What if I told you there are some things in hell we need more on earth? “Crazy,” you might say! “No way! It’s just not possible” you say.
Before you discard such a statement as nonsense, consider the following from Luke 16:19-31 – “19 There was a certain rich man, which was clothed in purple and fine linen, and fared sumptuously every day: 20 And there was a certain beggar named Lazarus, which was laid at his gate, full of sores, 21 And desiring to be fed with the crumbs which fell from the rich man’s table: moreover the dogs came and licked his sores. 22 And it came to pass, that the beggar died, and was carried by the angels into Abraham’s bosom: the rich man also died, and was buried; 23 And in hell he lift up his eyes, being in torments, and seeth Abraham afar off, and Lazarus in his bosom. 24 And he cried and said, Father Abraham, have mercy on me, and send Lazarus, that he may dip the tip of his finger in water, and cool my tongue; for I am tormented in this flame. 25 But Abraham said, Son, remember that thou in thy lifetime receivedst thy good things, and likewise Lazarus evil things: but now he is comforted, and thou art tormented. 26 And beside all this, between us and you there is a great gulf fixed: so that they which would pass from hence to you cannot; neither can they pass to us, that would come from thence. 27 Then he said, I pray thee therefore, father, that thou wouldest send him to my father’s house: 28 For I have five brethren; that he may testify unto them, lest they also come into this place of torment. 29 Abraham saith unto him, They have Moses and the prophets; let them hear them. 30 And he said, Nay, father Abraham: but if one went unto them from the dead, they will repent. 31 And he said unto him, If they hear not Moses and the prophets, neither will they be persuaded, though one rose from the dead.”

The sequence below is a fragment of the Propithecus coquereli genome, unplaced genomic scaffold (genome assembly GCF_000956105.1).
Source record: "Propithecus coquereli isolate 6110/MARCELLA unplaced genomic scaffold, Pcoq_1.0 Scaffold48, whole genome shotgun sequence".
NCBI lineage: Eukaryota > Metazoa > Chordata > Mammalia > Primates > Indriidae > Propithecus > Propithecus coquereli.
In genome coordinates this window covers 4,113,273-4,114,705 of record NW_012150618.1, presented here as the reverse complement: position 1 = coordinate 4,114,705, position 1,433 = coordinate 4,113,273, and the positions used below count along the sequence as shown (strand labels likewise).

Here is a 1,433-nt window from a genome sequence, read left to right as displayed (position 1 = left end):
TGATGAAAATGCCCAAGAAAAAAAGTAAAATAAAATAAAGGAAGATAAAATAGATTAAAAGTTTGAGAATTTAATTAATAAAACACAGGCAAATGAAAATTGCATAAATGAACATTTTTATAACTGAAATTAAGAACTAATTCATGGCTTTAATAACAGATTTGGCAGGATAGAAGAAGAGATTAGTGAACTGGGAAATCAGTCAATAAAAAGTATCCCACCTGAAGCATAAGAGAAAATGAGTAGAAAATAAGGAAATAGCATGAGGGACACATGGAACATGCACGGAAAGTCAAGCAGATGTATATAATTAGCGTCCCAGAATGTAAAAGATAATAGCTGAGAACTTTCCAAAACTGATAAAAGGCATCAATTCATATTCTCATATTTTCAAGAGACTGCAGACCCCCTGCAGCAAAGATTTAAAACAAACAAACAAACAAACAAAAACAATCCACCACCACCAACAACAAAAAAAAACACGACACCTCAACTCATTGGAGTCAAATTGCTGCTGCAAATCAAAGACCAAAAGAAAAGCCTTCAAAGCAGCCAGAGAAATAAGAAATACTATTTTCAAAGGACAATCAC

First, we need more prayer on earth. Notice the rich man cried out, “Father Abraham, have mercy on me, and send Lazarus, that he may dip the tip of his finger in water, and cool my tongue; for I am tormented in this flame” (Luke 16:24). The rich man prayed for mercy, but it was too late. The rich man prayed that he would receive just a little comfort from Lazarus, but there was none to be found. Nevertheless, the rich man’s prayers remind us that, as Christians, we need to be praying people. The apostle Paul taught us of the peace that results when we always go to God in prayer, offering our thanks and bringing our supplications before Him – 6 Be careful for nothing; but in every thing by prayer and supplication with thanksgiving let your requests be made known unto God. 7 And the peace of God, which passeth all understanding, shall keep your hearts and minds through Christ Jesus” (Philippians 4:6-7). James wrote that we are to pray to God during our time of affliction – “Is any among you afflicted? let him pray. Is any merry? let him sing psalms” (James 5:13). We are never to cease praying (I Thessalonians 5:17).
Second, we need a proper outlook toward material wealth. When the rich man pleaded for comfort, Abraham responded, “Son, remember that thou in thy lifetime receivedst thy good things, and likewise Lazarus evil things: but now he is comforted, and thou art tormented (Luke 16:25).
Although it was a lesson learned too late, the rich man now understood the temporary, fleeting nature of the material things he enjoyed while on earth. As Christians, we need to focus on that same lesson. We need to center our lives on those things that are eternal rather than those things that are temporal. Paul wrote, “17 For our light affliction, which is but for a moment, worketh for us a far more exceeding and eternal weight of glory; 18 While we look not at the things which are seen, but at the things which are not seen: for the things which are seen are temporal; but the things which are not seen are eternal” (II Corinthians 4:17-18). John wrote, “Love not the world, neither the things that are in the world. If any man love the world, the love of the Father is not in him” (I John 2:15). Too many people spend their live diligently searching for more wealth, only to one day be disappointed by their search.
Third, we need to have a greater concern for the lost. The rich man prayed, “27I pray thee therefore, father, that thou wouldest send him to my father’s house: 28 For I have five brethren; that he may testify unto them, lest they also come into this place of torment” (Luke 16:27-28). On earth we may often say “Misery loves company.” In hell, nothing could be further from the truth! The rich man did not long for company in hell. No, he did not even long for his own family to be with him! He desperately wanted others to be spared from the torment of hell! Christians absolutely must be concerned for those who are lost. This must be an active concern – a concern that will motivate us to help those who are lost. To help them learn of the saving gospel of Christ.
Are there things in hell we need more on earth? Certainly!